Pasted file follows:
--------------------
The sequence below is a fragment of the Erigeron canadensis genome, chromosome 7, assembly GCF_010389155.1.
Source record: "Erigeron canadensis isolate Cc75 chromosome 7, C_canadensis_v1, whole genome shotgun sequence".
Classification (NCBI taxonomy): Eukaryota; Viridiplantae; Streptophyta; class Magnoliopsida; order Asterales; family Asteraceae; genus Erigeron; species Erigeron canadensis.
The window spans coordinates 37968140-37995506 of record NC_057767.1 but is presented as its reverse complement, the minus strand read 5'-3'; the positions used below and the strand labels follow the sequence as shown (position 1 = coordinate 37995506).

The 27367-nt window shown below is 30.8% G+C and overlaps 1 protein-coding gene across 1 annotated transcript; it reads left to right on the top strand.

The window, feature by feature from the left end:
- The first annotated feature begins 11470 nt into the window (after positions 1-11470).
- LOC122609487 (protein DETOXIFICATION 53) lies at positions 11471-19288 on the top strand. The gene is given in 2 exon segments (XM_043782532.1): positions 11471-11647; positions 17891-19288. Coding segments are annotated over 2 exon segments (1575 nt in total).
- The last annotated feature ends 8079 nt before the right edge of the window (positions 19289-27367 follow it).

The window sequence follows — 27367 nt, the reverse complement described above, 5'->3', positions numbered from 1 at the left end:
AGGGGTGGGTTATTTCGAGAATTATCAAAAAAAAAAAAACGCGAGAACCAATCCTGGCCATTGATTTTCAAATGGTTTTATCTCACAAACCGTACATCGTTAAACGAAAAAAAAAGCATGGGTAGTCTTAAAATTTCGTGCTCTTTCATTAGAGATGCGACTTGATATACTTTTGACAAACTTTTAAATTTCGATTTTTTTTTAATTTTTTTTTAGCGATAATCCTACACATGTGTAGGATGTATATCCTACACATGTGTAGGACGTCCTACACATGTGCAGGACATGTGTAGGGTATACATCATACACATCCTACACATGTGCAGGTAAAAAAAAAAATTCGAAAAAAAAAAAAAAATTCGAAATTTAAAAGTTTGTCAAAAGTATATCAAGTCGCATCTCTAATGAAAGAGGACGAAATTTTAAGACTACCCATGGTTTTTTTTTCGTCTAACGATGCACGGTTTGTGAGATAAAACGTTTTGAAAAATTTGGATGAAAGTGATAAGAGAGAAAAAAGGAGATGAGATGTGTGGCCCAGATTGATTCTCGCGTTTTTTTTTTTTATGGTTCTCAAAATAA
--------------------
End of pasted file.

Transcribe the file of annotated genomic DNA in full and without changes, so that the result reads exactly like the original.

The sequence below is a fragment of the Erigeron canadensis genome, chromosome 7, assembly GCF_010389155.1.
Source record: "Erigeron canadensis isolate Cc75 chromosome 7, C_canadensis_v1, whole genome shotgun sequence".
Classification (NCBI taxonomy): Eukaryota; Viridiplantae; Streptophyta; class Magnoliopsida; order Asterales; family Asteraceae; genus Erigeron; species Erigeron canadensis.
The window spans coordinates 37968140-37995506 of record NC_057767.1 but is presented as its reverse complement, the minus strand read 5'-3'; the positions used below and the strand labels follow the sequence as shown (position 1 = coordinate 37995506).

The 27367-nt window shown below is 30.8% G+C and overlaps 1 protein-coding gene across 1 annotated transcript; it reads left to right on the top strand.

The window, feature by feature from the left end:
- The first annotated feature begins 11470 nt into the window (after positions 1-11470).
- LOC122609487 (protein DETOXIFICATION 53) lies at positions 11471-19288 on the top strand. The gene is given in 2 exon segments (XM_043782532.1): positions 11471-11647; positions 17891-19288. Coding segments are annotated over 2 exon segments (1575 nt in total).
- The last annotated feature ends 8079 nt before the right edge of the window (positions 19289-27367 follow it).

The window sequence follows — 27367 nt, the reverse complement described above, 5'->3', positions numbered from 1 at the left end:
AGGGGTGGGTTATTTCGAGAATTATCAAAAAAAAAAAAACGCGAGAACCAATCCTGGCCATTGATTTTCAAATGGTTTTATCTCACAAACCGTACATCGTTAAACGAAAAAAAAAGCATGGGTAGTCTTAAAATTTCGTGCTCTTTCATTAGAGATGCGACTTGATATACTTTTGACAAACTTTTAAATTTCGATTTTTTTTTAATTTTTTTTTAGCGATAATCCTACACATGTGTAGGATGTATATCCTACACATGTGTAGGACGTCCTACACATGTGCAGGACATGTGTAGGGTATACATCATACACATCCTACACATGTGCAGGTAAAAAAAAAAATTCGAAAAAAAAAAAAAAATTCGAAATTTAAAAGTTTGTCAAAAGTATATCAAGTCGCATCTCTAATGAAAGAGGACGAAATTTTAAGACTACCCATGGTTTTTTTTTCGTCTAACGATGCACGGTTTGTGAGATAAAACGTTTTGAAAAATTTGGATGAAAGTGATAAGAGAGAAAAAAGGAGATGAGATGTGTGGCCCAGATTGATTCTCGCGTTTTTTTTTTTTATGGTTCTCAAAATAA